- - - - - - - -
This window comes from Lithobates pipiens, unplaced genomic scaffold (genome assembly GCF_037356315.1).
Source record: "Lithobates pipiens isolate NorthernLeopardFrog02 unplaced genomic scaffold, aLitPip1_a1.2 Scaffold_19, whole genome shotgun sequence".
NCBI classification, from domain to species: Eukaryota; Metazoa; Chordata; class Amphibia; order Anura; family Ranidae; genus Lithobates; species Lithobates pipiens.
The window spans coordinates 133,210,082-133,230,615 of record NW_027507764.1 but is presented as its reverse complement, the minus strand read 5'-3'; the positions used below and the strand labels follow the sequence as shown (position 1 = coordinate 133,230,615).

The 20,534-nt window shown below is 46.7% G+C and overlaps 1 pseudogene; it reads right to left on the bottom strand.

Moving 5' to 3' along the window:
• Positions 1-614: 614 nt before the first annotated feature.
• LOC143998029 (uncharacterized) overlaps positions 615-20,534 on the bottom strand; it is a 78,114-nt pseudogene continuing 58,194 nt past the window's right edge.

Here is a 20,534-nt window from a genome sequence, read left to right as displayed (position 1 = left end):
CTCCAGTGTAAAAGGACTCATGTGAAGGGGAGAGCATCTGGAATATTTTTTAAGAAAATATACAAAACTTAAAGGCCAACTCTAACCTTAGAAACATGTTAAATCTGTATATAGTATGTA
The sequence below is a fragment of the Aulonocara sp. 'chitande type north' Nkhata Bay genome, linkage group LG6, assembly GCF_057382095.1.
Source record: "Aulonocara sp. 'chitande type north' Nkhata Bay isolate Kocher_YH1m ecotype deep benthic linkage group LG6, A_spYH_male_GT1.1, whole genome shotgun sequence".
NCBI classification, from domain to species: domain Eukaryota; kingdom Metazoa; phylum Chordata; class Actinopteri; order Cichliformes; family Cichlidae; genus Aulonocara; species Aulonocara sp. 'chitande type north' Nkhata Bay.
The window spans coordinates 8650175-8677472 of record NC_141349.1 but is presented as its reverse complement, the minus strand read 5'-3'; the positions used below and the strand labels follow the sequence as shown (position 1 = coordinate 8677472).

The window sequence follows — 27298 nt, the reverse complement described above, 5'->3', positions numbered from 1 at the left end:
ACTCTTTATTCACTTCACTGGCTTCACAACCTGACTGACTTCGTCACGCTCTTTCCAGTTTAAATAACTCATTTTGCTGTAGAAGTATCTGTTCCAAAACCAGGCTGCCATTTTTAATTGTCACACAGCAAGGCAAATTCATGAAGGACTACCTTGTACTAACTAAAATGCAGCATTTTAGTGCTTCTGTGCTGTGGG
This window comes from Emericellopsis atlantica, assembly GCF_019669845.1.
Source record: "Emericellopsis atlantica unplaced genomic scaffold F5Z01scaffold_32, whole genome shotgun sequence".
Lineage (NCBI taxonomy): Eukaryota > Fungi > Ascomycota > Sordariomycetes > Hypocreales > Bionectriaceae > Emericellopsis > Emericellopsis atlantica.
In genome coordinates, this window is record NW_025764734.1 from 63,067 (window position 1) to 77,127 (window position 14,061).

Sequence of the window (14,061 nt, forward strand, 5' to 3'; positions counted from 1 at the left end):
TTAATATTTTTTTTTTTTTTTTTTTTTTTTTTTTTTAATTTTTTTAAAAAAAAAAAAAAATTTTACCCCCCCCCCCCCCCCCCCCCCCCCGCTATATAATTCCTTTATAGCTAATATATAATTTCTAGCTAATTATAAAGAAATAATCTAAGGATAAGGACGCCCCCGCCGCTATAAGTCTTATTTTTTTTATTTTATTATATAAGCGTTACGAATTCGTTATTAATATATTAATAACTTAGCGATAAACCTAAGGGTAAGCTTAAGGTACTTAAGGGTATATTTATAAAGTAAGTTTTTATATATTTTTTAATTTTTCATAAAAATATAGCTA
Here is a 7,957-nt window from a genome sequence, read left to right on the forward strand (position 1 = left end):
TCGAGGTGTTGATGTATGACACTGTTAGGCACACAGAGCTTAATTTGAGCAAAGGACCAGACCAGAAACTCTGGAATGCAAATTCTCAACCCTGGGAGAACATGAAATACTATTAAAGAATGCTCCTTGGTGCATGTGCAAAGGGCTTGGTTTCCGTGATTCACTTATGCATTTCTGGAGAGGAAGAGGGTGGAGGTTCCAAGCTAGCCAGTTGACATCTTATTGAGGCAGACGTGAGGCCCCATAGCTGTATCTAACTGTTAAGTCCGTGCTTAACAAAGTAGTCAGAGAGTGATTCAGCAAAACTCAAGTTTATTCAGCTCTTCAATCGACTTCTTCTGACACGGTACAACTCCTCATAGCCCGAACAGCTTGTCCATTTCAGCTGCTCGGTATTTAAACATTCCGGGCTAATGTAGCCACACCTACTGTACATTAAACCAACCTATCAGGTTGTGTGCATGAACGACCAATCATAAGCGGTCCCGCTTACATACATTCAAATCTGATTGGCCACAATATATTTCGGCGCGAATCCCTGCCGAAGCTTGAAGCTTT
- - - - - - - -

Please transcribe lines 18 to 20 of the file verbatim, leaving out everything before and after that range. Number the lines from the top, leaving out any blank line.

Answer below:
Source record: "Emericellopsis atlantica unplaced genomic scaffold F5Z01scaffold_32, whole genome shotgun sequence".
Lineage (NCBI taxonomy): Eukaryota > Fungi > Ascomycota > Sordariomycetes > Hypocreales > Bionectriaceae > Emericellopsis > Emericellopsis atlantica.
In genome coordinates, this window is record NW_025764734.1 from 63,067 (window position 1) to 77,127 (window position 14,061).